There's no question that pet owners spend a lot of money on their pets. Between pet food, treats, and toys; services such as grooming and pet sitting; and not to mention veterinary care, our pets are expensive. When you're already spending money on your pets, adding monthly payments to a pet insurance company when your pet is still young and healthy may seem like an unnecessary thing to do. But when you think about potential health problems down the road and the average cost of veterinary care, it might be worth the expense.
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Vet bills and pet insurance
If you adopt a pet through some shelters, your pet may come with a temporary pet insurance policy, such as one provided through Pet Partners. This type of coverage usually provides peace of mind when you first get your pet, in case they do something unexpected like chew up their new pet bed out of nervousness. You might receive $500 worth of coverage but pay only a $100 deductible to the insurance company if you need to use the insurance. You would have the option of continuing the coverage once that temporary period ends.
Not all plans are created equal, however. Some cover only services related to accidents (like torn ligaments, bite wounds, cuts, broken bones) and illness and prescriptions. Some bundle accident insurance with illness coverage, in which you can get reimbursement for the costs of issues like cancer, arthritis, and urinary tract infections (UTIs). Surprisingly, vet bills for preventive care and vaccinations are not typically covered.
What is the average cost of pet insurance?
The pet insurance monthly premium can be anywhere from $10 to $100 or so, depending on your coverage, but the average cost of pet insurance for dogs is $25 to $50. Cats are slightly less. The amount you pay will depend on the breed of dog, because the insurance companies take into consideration specialized care that some breeds need. Business Insider rounded up the average cost of pet insurance policies for some general mixed breeds, which averaged to $35 to $65 a month from small to large breeds, respectively. A standard poodle was $59.51 a month, and the monthly premium for an American bulldog was $115.40.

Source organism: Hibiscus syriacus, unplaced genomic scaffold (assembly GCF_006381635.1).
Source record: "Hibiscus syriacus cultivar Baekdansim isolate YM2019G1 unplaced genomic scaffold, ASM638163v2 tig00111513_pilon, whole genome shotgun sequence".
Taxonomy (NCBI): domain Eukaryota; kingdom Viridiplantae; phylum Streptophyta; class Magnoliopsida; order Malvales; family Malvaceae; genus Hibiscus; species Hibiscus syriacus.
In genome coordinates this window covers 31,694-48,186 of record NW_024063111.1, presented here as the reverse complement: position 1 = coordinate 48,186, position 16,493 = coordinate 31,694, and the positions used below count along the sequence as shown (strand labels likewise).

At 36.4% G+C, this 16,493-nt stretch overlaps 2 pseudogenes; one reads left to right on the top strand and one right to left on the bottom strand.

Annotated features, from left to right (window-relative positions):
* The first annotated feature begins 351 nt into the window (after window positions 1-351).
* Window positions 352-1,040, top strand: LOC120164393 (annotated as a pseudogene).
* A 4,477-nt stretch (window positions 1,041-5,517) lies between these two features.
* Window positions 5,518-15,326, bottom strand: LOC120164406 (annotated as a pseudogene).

The ASPCA's pet insurance program lets you add-on coverage for preventive care, prescription food, or alternative therapy. The ASPCA also does not cover pre-existing or hereditary conditions that don't show symptoms until later in your pet's life. Common hereditary conditions can include heart disease, eye disorders, and hip dysplasia. Some breeds are more prone to these health problems than others. You may be able to get coverage for these conditions as an add-on. The ASPCA's price is based on a quote that takes into consideration the breed of your dog.
Pros of pet insurance
Specialized veterinary care accounts for a large portion of the money pet owners spend on their pets annually. For many pet owners, the monthly premium gives them peace of mind, that if or when their animal has a problem, they are prepared to pay for it. Treating serious issues or the needs of older pets can get expensive, and when you pay for pet insurance, you might be less likely to cut corners on treatment to save on expenses.
As the North American Pet Insurance Association (NAPHIA) says, paying for pet insurance is just about the cost of a cup of company at a cafe per day, and it gives you the ability to tell your veterinarian to do what needs to be done to help your pet without stressing your finances in a huge, unexpected way.
Cons of pet insurance
Some of the cons of pet insurance are that it can be difficult to compare plans without providing a lot of information up front. You may not know how easy it is to get your reimbursement or what veterinary care they will pay for until you are in the middle of a crisis. When choosing, research the companies that have a reputation of paying quickly, and that don't require a mountain of paperwork from your veterinarian for payouts.
You may still have to pay for veterinary care, either in the form of co-pays or the full upfront amount, and then seek reimbursement later, which means you may still need a chunk of change all at once. Real Simple says that if your pet develops a chronic condition while covered, the insurance company could drop your coverage or raise your monthly premium.
Getting insurance for an older pet or one that has developed a chronic condition could be costly. As with all insurance, you're paying monthly for services that you may not need. But if you do use it, it could end up saving you money.
Carefully research each pet insurance company and compare the plans, the deductible, the monthly premium, and their policies of reimbursement. Check add-on services and what their policies are for dog breeds with known health problems, what they consider pre-existing conditions, and how they handle chronic health problems that may develop over time.
Many pet owners appreciate the peace of mind that they can take good care of their pets without stretching their budget. If your household budget allows you to put money aside each month in the event of an illness or accident, you may not need pet insurance. However, if you can find a comprehensive plan that covers your specific pet's needs, you could be all set.
Always check with your veterinarian before changing your pet’s diet, medication, or physical activity routines. This information is not a substitute for a vet’s opinion.
- Pet Partners: Shelter and Rescue Support
- Business Insider: The Average Cost of Pet Insurance Largely Depends on the Company You Use and the Type of Pet You Have
- ASPCA: Coverage For Dogs and Cats
- NAPHIA: Find Pet Insurance
- Real Simple: Is Pet Insurance Worth It? Here Are the Pros and Cons to Consider